Work and study restrictions on foreigners living with HIV may, in fact, have negative public health repercussions. By explicitly linking HIV to foreigners, these restrictions play a role in frustrating domestic prevention measures by suggesting that HIV is simply a foreign problem that can be addressed through border control.

By strengthening the stigma against HIV, the government’s restrictions can also discourage HIV-positive Koreans from seeking treatment and contribute to fear of prejudice that causes many people to choose not to get tested for HIV — which increases the disease’s potential for harm. The stigma in Korea is so pervasive that people living with HIV are reportedly 10 times more likely to commit suicide than Koreans without HIV.

The World Health Organization announced that there was no justification for HIV-based travel restrictions in 1987, and in 2006 the Office of the High Commissioner for Human Rights and UNAIDS stated that the practice is “discriminatory and cannot be justified by public health concerns.” In 2012, UNAIDS and the Global Business Coalition on Health presented a pledge by the CEOs of 24 multinational companies opposing HIV travel restrictions.

Fewer and fewer countries maintain travel restrictions on people living with HIV. The U.S. did away with its travel ban in 2010, the same year the Korean government itself recognized restrictions as a form of discrimination. Korea went on to claim at the 2012 International AIDS Conference that it had rescinded all HIV-related travel restrictions on foreigners — even as it continued to require foreigners seeking work visas to undergo health checks that included HIV testing.

Put simply, the Korean government’s view and treatment of people living with HIV is outdated and contrary to internationally recognized best practices, and needs to change now. Preventing people living with HIV from studying or teaching in Korea may fuel xenophobia, does not protect Koreans from HIV, isolates and marginalizes people living with HIV, and perpetuates dangerous popular misconceptions about the realities of the condition. Korean officials should instead recognize that HIV is a global health problem to be addressed through treatment, prevention and education.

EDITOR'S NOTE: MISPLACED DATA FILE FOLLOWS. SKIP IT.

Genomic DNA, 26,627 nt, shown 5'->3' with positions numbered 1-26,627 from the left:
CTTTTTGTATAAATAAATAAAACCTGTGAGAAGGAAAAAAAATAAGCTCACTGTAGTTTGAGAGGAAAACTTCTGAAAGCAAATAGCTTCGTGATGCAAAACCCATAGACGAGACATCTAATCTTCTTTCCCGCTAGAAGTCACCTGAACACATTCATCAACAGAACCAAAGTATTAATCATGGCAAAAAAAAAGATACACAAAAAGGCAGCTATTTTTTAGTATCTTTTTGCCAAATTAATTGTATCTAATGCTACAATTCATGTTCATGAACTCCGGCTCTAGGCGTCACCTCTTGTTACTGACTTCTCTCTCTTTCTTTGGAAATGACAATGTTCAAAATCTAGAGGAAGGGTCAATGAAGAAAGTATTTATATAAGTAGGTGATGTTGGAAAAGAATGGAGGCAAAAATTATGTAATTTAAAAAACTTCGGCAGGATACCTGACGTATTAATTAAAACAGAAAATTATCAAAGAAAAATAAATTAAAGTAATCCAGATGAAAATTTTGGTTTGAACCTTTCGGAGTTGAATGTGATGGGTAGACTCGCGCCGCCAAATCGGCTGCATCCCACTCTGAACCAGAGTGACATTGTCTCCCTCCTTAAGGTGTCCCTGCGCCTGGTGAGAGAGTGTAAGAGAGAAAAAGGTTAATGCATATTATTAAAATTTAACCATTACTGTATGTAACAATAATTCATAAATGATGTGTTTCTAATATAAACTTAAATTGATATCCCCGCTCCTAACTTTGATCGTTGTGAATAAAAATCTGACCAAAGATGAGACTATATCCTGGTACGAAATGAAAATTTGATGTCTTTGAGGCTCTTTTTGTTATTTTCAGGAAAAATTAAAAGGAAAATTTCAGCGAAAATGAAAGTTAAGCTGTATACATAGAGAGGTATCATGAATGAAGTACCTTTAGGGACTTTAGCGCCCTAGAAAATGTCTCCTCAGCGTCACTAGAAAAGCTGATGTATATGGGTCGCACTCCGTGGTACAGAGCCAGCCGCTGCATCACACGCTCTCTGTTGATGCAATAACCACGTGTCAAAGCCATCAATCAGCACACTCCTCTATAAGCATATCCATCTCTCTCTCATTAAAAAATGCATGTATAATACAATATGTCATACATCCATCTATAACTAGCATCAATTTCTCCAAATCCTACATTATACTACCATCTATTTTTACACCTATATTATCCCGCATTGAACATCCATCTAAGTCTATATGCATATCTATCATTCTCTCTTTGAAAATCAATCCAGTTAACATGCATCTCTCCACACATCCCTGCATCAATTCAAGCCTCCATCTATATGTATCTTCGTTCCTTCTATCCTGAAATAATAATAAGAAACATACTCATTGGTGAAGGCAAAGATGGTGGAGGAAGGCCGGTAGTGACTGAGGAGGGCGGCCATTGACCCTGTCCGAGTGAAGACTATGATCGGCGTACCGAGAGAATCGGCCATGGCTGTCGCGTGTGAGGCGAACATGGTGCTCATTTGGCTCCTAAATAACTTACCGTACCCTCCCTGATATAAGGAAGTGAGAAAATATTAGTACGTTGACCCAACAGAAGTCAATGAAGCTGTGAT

Korea prides itself on its technological leadership, and the issues in this presidential election center on modernizing political and business relationships. Instead of banning and shaming people living with HIV, Korea should promote public education about HIV transmission and treatment, improve access to HIV treatment, and combat the damaging myth that a HIV diagnosis represents a moral failure. And it should stop requiring HIV testing for foreign students and teachers.

*The author is the John Gardner Fellow for Health and Human Rights at Human Rights Watch.

Courtney Tran

Article published on : http://bit.ly/2qqM7AD

Children of undocumented migrants called ‘illegal’ and denied basic rights (hankyoreh)

 

“The children here are frequently sick and have a hard time recovering. Dat, 4, whose parents are from Vietnam, often got pneumonia because he lived in a mouldy basement. After 50 months, his physical development was only at the 24-month level. Since undocumented migrant children aren’t covered by National Health Insurance, Dat’s parents have to pay the whole doctor’s bill. Even a mild cold ends up costing nearly 20,000 won (US$17.50). “Parents can’t take their children to the doctor unless they’re really sick,” said Bae Sang-yun, director of the center.”

 

 

 

Children learn the process of a caterpillar becoming a butterfly at Asia Chang Daycare Center in Gunpo, Gyeonggi Province, Apr. 28. (by Park Su-ji, staff reporter)

Daycare centre in Gunpo sees number of children rise and fall according to government crackdowns

This daycare center was built by renovating a 182-square meter flat on the second floor of a building. In a small garden out front, there’s a healthy crop of cherry tomatoes that the children planted.

But this place is different from other daycare centers. The teachers watching the children romping around the padded floor are resigned to the possibility that one of them might not show up the next day, without any notice. When parents don’t show up at the appointed time to pick up their children, the teachers think less about the extra work this entails than about a a government crackdown.

Children play on the playground at Asia Chang Daycare Center in Gunpo, Gyeonggi Province, Apr. 28. (by Park Su-ji, staff reporter)